Even though Grace had never held a fly rod before in her life, her excitement to learn and improve showed through. The concept of fishing while standing knee-deep in water and having the ability to walk through a river chest-deep, feeling the cold water surround you while remaining completely dry, was new to her.
By 8:30 a.m. we were back at camp to eat breakfast.
After breakfast and small conversations, I was aware of how much diversity of knowledge and passions was in the room with me. I was surrounded by individuals from diverse educational backgrounds but similar mindsets. Many students were biology-related majors, but there was a range from machine operator to interior designer.
We had the opportunity to learn from and listen to many knowledgeable scientists and fishers at the event. One of these people included Mike Miller, an ecologist with the Wisconsin Department of Natural Resources. He brought us to the headwaters of Seas Branch, where we saw clear water flowing from a hillside.
We performed kick-test surveys to see what organisms were living under the rocks. By kicking up sediment and catching it in a net, we were able to capture hundreds of tiny organisms, such as mayfly larvae and nymphs. The tiny insects we identified are often what flies are tied to represent. At the core of fly fishing, presentation is key. Anglers create flies that represent natural food sources.
After stream sampling with Mike, we all split up and went fishing. The stream options are endless in the Driftless area of southern Wisconsin, so I lost track of everyone but Brice and Grace.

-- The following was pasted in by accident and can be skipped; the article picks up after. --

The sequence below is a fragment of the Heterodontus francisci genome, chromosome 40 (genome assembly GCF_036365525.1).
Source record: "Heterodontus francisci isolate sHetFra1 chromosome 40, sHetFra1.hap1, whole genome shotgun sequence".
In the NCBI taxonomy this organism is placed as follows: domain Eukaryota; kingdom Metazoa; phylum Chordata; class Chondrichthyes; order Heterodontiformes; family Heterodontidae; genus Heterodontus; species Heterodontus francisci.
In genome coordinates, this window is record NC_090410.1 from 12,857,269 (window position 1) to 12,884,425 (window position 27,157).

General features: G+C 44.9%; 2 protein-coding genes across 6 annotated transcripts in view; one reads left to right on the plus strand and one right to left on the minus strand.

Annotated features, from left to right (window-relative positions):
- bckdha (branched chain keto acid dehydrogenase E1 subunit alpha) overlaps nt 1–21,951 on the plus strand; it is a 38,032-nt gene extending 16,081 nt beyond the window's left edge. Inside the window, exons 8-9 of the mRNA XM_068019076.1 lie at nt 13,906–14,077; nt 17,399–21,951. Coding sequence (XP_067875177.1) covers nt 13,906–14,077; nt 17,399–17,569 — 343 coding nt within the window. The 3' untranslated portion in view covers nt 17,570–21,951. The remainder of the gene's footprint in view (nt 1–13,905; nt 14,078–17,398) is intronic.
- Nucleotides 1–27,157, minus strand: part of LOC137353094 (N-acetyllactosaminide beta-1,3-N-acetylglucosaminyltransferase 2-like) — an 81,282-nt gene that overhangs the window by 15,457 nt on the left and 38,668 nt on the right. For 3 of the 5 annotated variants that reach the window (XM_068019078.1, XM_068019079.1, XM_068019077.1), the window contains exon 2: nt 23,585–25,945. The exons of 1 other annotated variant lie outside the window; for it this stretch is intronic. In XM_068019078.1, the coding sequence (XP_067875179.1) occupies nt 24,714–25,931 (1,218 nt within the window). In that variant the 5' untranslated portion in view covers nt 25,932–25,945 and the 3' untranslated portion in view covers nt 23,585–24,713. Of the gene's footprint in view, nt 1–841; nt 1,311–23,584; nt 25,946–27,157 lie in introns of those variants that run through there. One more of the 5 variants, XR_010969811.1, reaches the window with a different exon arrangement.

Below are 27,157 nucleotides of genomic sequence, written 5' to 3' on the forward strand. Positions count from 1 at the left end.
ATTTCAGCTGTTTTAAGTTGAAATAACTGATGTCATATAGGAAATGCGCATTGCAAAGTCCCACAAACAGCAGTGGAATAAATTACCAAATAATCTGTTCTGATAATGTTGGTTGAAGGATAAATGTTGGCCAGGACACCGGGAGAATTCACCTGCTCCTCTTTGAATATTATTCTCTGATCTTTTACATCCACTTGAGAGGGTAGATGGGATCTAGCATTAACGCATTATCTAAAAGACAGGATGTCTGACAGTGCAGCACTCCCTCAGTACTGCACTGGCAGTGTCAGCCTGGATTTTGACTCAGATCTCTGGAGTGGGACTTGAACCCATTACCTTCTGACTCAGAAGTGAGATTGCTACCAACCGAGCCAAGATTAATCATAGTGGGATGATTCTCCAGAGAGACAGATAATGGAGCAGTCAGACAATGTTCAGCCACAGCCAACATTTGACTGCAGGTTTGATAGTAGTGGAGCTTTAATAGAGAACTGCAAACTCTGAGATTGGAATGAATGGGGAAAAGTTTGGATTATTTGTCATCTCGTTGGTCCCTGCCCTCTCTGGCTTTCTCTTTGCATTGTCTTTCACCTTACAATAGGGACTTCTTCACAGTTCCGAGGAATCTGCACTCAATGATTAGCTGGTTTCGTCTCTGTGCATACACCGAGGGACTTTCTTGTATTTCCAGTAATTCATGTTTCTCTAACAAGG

Brice took time to continue to teach Grace casting techniques. As beginners’ luck would have it, Grace caught three fish — one sucker and two brook trout. I saw a few fish bite, but I could not hook them. I simply enjoyed casting, wading in the river and being around other like-minded individuals.
Unfortunately, I had to leave early, so I missed out on all Sunday activities, including a service project where students had the opportunity to build LUNKER structures, which create habitat and cover for trout.
This effort was led by Paul Krahn, stream restoration specialist with TU’s Driftless Area Restoration Effort. There were also fly-fishing gear giveaways (provided by donations from Costa, Simms, Yeti, Shenanigans Fly Fishing, Trout Routes and Trout Unlimited), fly tying and of course, more fishing. The resources and opportunities at this event were amazing.
Fly fishing is a mystery to some but loved by many. There is an unbelievable amount of resources through organizations such as Trout Unlimited to get involved in river conservation and fly fishing. Fly fishing is available to all. There is always more to learn.
This event was made possible with support from the Wisconsin TU Council and the AFFTA Fisheries Fund. Special thanks to the following individuals: Tina Murray and Valerie Hein-Hamstra (West Fork Sports Club), Mike Kuhr (Wisconsin TU), Paul Krahn (TUDARE), and Mike Miller (Wisconsin DNR) for contributing their time and resources. Funding and materials for the service project were provided by Southern Wisconsin TU, Southeast Wisconsin TU, and Blackhawk TU.